Critics: Trump’s Deputies Break His Cheap-Labor Immigration Promise on Day One

DACA Joe Raedle Getty Images
Joe Raedle/Getty

President Donald Trump’s deputies have yet to stop the Department of Homeland Security from printing more of President Obama’s work permits for younger illegals who claim they were brought into the United States when they were younger than 16.

This inaction is in violation of one of Trump’s most prominent campaign promises, and it also gives away bargaining power that Trump needs to make the GOP-led Congress implement his popular campaign promises on immigration reform, warns Mark Krikorian, head of the Center for Immigration Studies.

“It is an explicit betrayal of a promise he made — Point number five in his Phoenix speech” on immigration policy, Krikorian told Breitbart News. “That is a red line they have crossed less than three days into their administration.”

In his August speech in Phoenix, Ariz., Trump promised to immediately stop Obama’s amnesty and work permit programs, saying:

Number Five: Cancel Unconstitutional Executive Orders & Enforce All Immigration Laws

We will immediately terminate President Obama’s two illegal executive amnesties, in which he defied federal law and the Constitution to give amnesty to approximately five million illegal immigrants.

Those popular promises to reform the nation’s cheap-labor economic strategy were vital to Trump’s destruction of the Democrats’ midwestern “blue-wall” on election day.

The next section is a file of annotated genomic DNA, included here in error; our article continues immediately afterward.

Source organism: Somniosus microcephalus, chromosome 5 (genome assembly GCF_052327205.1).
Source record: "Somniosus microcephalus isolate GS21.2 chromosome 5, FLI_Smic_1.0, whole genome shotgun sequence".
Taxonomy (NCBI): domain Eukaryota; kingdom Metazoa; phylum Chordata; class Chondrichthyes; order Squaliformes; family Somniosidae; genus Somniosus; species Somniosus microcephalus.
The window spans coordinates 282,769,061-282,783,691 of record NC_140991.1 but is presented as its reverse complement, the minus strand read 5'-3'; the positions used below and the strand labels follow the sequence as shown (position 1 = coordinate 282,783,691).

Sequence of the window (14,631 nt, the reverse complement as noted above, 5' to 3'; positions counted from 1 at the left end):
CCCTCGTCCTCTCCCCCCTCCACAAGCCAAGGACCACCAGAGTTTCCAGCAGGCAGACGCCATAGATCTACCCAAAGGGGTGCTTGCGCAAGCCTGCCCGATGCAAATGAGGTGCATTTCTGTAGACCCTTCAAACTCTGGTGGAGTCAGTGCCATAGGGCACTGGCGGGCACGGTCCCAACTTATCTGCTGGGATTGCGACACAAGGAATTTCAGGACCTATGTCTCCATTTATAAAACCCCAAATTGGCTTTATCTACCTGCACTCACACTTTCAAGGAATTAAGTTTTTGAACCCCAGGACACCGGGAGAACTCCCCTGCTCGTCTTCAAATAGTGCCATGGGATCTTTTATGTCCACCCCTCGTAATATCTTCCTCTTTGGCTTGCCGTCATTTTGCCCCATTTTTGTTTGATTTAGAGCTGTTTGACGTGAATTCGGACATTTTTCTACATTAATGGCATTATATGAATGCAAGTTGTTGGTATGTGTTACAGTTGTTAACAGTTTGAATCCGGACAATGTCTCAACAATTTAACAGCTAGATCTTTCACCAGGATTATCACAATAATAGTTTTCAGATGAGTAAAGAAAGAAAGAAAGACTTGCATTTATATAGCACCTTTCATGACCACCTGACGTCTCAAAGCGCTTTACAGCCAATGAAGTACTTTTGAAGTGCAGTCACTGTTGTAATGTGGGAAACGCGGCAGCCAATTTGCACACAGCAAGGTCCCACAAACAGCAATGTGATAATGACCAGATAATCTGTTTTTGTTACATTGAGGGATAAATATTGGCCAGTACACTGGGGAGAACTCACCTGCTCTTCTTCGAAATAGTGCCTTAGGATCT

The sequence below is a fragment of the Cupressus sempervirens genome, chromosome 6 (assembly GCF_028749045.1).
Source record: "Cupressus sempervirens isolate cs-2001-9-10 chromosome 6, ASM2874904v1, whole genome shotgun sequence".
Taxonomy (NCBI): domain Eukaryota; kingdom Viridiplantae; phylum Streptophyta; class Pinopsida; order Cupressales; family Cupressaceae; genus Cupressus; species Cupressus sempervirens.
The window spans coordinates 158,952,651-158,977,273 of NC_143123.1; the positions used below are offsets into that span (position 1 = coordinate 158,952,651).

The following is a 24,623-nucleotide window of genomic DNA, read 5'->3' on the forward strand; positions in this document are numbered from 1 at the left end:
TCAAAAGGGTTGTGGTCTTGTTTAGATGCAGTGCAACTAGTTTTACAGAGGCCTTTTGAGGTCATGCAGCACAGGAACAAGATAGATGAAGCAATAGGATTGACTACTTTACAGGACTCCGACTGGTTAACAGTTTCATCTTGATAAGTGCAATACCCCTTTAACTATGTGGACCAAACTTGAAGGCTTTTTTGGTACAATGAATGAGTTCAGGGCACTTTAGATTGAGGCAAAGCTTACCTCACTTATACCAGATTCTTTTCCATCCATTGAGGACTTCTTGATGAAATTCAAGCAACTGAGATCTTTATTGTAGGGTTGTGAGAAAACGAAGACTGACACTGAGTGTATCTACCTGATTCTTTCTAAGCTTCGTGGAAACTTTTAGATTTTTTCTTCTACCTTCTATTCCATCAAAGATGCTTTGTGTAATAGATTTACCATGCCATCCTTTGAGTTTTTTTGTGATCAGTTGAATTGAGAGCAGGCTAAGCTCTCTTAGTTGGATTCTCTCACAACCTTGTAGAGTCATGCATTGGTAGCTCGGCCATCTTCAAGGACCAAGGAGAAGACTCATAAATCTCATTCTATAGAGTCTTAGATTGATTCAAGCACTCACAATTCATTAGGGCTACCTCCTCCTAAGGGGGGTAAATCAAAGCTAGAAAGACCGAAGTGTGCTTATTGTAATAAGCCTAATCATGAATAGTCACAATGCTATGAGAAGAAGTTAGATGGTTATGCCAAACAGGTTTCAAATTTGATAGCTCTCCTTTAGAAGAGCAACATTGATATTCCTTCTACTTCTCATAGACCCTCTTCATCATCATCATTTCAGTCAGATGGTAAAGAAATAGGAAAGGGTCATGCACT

Trump repeated his promises in his inauguration speech, saying, “We will follow two simple rules: Buy American and Hire American.”

Trump’s media aides did not respond to emails from Breitbart.

In 2012, Obama announced his “Deferred Action for Childhood Arrival” decision and directed immigration officials to stop trying to repatriate illegals who claim they were brought into the country as children before June 2012. Some of the recipients are now aged 35.

Obama also ordered officials to actually give work permits to the younger illegals. Those DACA work permits allow the migrants to take jobs needed by millions of Americans who have fallen out of the job market since the 2008 crash.  All told, Obama’s deputies have printed work permits for more than 750,000 of the foreigners, even though huge numbers of young Americans either lack jobs or are stuck in low paying, part-time jobs. Obama also minimized the repatriations of illegals, and dramatically increased the inflow of white-collar contract workers for jobs sought by young American graduates.

Obama’s DACA work permits are each valid for two years, and DHS officials are still refreshing expiring permits, as well as handing out new permits to new applicants.

Trump’s campaign promise would have been very easy to keep, Krikorian said. His staff should have called the Department of Homeland Security in November to tell them to stop issuing new work permits for the DACA illegals as soon as Trump became president on Jan. 20, he said. “That’s all it would take,” he added.

That slow-motion policy would allow the current two-year permits to gradually expire, without the liberals’ “cartoon” vision of Trump suddenly cancelling the permits and quickly rounding up the migrants for deportation, he said.